Carrie Lam Says a Reshuffle of Hong Kong’s Cabinet is Not an ‘Immediate Task’

FILE PHOTO: Hong Kong chief executive Carrie Lam speaks to the media in a weekly news briefing after local elections in Hong Kong, China, November 26, 2019. REUTERS/Marko Djurica

A reshuffle of Hong Kong’s cabinet is not an “immediate task”, the city’s Beijing-backed leader Carrie Lam said on Tuesday, as she prepared to visit the Chinese capital for the first time since her government’s humiliation at local polls last month.

On Sunday, pro-democracy protesters participated in the largest mass rally since their candidates scored a landslide victory in the district elections, raising further doubts over how long Beijing is prepared to back Lam.

Declaring her priority was to restore law and order after more than six months of often violent protests, Lam said at a weekly media address that she would depart on Saturday for a regular visit to Beijing, where she would brief officials on Hong Kong’s biggest political crisis in decades.

With pressure mounting on her government, the Apple Daily newspaper, owned by pro-democracy publishing tycoon Jimmy Lai, reported China was considering a Hong Kong cabinet reshuffle by the end of the year. Since the protests began until now, Lam has avoided mention of the prospects of changes to her team.

“My first priority now is really to restore law and order in Hong Kong and to ensure that Hong Kong could continue to move ahead, both economically and socially,” Lam said during her weekly media address.

“This is not an immediate task that I would accord a lot of attention to,” she said, when asked about a potential reshuffle.

Pro-democracy protests have rocked the Asian financial hub and former British colony almost daily for months.

Sparked by a now-withdrawn bill allowing extradition to China, the protests have widened into calls for greater democratic freedoms and have have posed the starkest popular challenge to Chinese President Xi Jinping since he came to power in 2012.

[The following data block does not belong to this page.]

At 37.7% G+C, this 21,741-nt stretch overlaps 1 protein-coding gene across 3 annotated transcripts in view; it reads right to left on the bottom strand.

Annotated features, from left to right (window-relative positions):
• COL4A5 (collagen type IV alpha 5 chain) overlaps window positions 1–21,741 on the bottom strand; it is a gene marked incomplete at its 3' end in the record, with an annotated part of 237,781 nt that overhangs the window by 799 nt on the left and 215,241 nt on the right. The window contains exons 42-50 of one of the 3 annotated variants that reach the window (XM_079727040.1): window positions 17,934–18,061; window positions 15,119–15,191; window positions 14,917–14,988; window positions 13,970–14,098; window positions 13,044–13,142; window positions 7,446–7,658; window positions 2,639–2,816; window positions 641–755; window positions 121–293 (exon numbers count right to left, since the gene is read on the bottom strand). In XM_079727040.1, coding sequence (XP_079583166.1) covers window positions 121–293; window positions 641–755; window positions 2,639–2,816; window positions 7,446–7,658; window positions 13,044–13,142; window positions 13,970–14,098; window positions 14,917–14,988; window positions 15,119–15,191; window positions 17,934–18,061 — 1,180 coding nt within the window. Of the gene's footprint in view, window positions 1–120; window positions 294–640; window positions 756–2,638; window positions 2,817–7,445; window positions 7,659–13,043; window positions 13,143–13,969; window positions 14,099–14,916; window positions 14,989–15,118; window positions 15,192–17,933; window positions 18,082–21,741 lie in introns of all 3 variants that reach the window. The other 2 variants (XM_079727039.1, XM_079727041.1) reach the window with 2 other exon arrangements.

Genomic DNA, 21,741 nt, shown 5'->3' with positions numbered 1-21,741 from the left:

China has condemned the unrest and blamed foreign interference. In an editorial on Monday, the China Daily newspaper, which often reflects the views of Beijing, called on Hong Kong’s government to uphold the rule of law.

ECONOMIC IMPACT

The protests are also taking an economic toll, pushing Hong Kong into recession and hitting the tourism and retail industries particularly hard.

Nearly 11% of licensed retailers in the semi-autonomous southern Chinese territory say they will have to close in the next six months, the Hong Kong Retail Management Association said on Monday.

Lam said she took comfort from the relatively peaceful protest on Sunday, although she condemned an arson attack on the city’s courts.

While the rally – which organizers said drew 800,000 people, while police estimated 183,000 – was largely peaceful, some protesters lit a fire outside court buildings and threw petrol bombs at government buildings.

Such a large and peaceful demonstration by people from all walks of life piles pressure on Lam and Beijing which have said the protests are stoked by radicals and rioters.

Activists plan another rally on Tuesday evening near the heart of the financial center to mark International Human rights Day.

Police said late on Monday bomb disposal officers had defused two home-made devices on the grounds of a school in the district of Wan Chai. It was not immediately clear if the devices were linked to the protests.

More than 6,000 people have been arrested since the demonstrations escalated in June – nearly 40% students – while police have fired around 16,000 rounds of teargas and about 10,000 rubber bullets.

Additional reporting by Donny Kwok and Farah Master, Writing by Anne Marie Roantree and David Dolan; Editing by Stephen Coates & Simon Cameron-Moore

Source: Reuters